A pair of Cleveland entities are partnering to spread good cheer and nutritious food to underserved Central neighborhood
families this holiday season.
The Society of St. Vincent de Paul, Diocese of Cleveland (SVDP)
will distribute 1,000 frozen turkeys and five-pound bags of potatoes in the Boys & Girls Clubs of Cleveland
parking lot, 2561 East 59th St., on Wednesday, December 14.
The giveaway starts
at 8:30 a.m. and will continue while supplies last, says Natalie Schrimpf, marketing and development manager with the century-old human services organization. Providing the food is Fortney & Weygandt, Inc.
, a North Olmsted commercial construction firm now in its 10th year of supplying holiday nourishment to needy residents.
Volunteers from the construction company and SVDP Woodland Food Center
will hand out goods to people from Central and surrounding communities. No advanced registration is required, but attendees must present a driver's license or other form of identification, notes Schrimpf.
According to Greater Cleveland Food Bank
statistics, Central is home to 10,717 impoverished, making SVDP's food donation critical in residents' ability to serve a Christmas meal.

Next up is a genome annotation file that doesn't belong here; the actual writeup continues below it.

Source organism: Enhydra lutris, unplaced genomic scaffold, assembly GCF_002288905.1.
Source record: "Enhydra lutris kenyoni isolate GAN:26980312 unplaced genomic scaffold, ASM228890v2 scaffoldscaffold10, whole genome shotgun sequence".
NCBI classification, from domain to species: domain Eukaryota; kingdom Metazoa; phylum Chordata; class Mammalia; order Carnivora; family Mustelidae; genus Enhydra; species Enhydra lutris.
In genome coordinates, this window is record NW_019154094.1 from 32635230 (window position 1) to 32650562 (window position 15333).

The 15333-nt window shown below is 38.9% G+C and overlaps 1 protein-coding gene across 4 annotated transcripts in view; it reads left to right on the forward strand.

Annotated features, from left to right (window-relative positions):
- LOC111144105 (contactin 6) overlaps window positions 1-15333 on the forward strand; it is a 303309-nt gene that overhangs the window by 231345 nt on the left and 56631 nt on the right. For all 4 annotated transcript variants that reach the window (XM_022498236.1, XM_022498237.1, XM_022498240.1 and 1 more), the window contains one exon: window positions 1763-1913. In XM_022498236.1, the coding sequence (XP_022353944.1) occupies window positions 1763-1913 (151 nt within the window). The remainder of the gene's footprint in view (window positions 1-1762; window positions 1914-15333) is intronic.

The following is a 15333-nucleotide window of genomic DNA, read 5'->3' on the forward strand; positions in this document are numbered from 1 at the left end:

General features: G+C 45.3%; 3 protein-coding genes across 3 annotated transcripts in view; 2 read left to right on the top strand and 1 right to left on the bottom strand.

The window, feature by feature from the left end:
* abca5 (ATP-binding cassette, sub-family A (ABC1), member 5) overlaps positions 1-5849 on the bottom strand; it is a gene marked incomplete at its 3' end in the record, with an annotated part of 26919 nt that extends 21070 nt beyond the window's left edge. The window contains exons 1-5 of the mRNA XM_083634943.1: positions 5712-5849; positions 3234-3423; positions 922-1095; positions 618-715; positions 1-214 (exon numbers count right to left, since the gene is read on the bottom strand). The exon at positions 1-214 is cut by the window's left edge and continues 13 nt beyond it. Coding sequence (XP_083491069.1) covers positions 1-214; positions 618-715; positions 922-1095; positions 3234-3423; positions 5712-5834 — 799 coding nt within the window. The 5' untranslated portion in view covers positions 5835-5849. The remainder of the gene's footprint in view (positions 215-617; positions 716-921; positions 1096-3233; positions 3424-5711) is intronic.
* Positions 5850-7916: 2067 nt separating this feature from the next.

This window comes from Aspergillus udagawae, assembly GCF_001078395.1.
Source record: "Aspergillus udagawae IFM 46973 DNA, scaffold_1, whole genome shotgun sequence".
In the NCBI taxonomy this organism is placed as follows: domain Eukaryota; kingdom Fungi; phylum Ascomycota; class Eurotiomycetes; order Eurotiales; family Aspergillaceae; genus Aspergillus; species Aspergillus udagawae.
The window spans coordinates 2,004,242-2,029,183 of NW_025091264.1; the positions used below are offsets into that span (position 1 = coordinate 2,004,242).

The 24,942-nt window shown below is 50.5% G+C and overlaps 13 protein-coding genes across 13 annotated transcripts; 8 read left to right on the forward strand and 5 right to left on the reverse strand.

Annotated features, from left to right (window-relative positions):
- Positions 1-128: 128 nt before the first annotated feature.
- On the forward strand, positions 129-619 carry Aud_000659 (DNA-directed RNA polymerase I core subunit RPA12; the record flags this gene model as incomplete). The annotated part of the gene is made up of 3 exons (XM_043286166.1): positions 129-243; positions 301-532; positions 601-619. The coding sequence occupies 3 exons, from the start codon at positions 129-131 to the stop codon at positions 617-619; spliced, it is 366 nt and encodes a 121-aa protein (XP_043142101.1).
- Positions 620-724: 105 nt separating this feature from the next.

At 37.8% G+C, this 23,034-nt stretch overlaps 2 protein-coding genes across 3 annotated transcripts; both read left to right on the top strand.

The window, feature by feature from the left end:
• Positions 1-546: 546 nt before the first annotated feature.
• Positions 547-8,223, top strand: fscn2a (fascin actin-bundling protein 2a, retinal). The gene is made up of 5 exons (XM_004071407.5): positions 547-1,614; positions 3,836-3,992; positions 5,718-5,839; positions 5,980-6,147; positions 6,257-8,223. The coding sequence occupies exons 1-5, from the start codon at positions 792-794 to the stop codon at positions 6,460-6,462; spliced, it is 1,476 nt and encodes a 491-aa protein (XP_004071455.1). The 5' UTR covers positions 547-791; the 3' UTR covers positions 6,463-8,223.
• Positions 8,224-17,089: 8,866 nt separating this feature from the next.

"For people who are food insecure, everything from having money to pay rent or buy clothes for their children can be a crisis," says Schrimpf. "Aid for hunger relief is magnified for low-income families, especially around the holidays."
Schrimpf, who has attended the last two giveaways, says the event is far from dour or downbeat. Coffee and cocoa are available for folks waiting in the cold, while volunteers greet attendees with smiles and warm words.
"We make it a happy occasion," Schrimpf says.
The Christmas food drive is one facet of SVDP's service to an economically-disadvantaged population. Last year, the organization provided $7 million in aid to more than 240,000 low-income individuals in the form of food, clothing, school supplies and assistance with utilities and rent.
Similar to its work throughout the year, SVDP's holiday-themed helping hand wouldn't happen without the generosity of area donors, volunteers and organizational partners, Schrimpf says. Face-to-face assistance for those suffering from generational poverty, regardless of race, ethnicity or religious background, must be a year-round endeavor.
"We value our partners," says Schrimpf. "We wouldn't be able to help people in our community without them."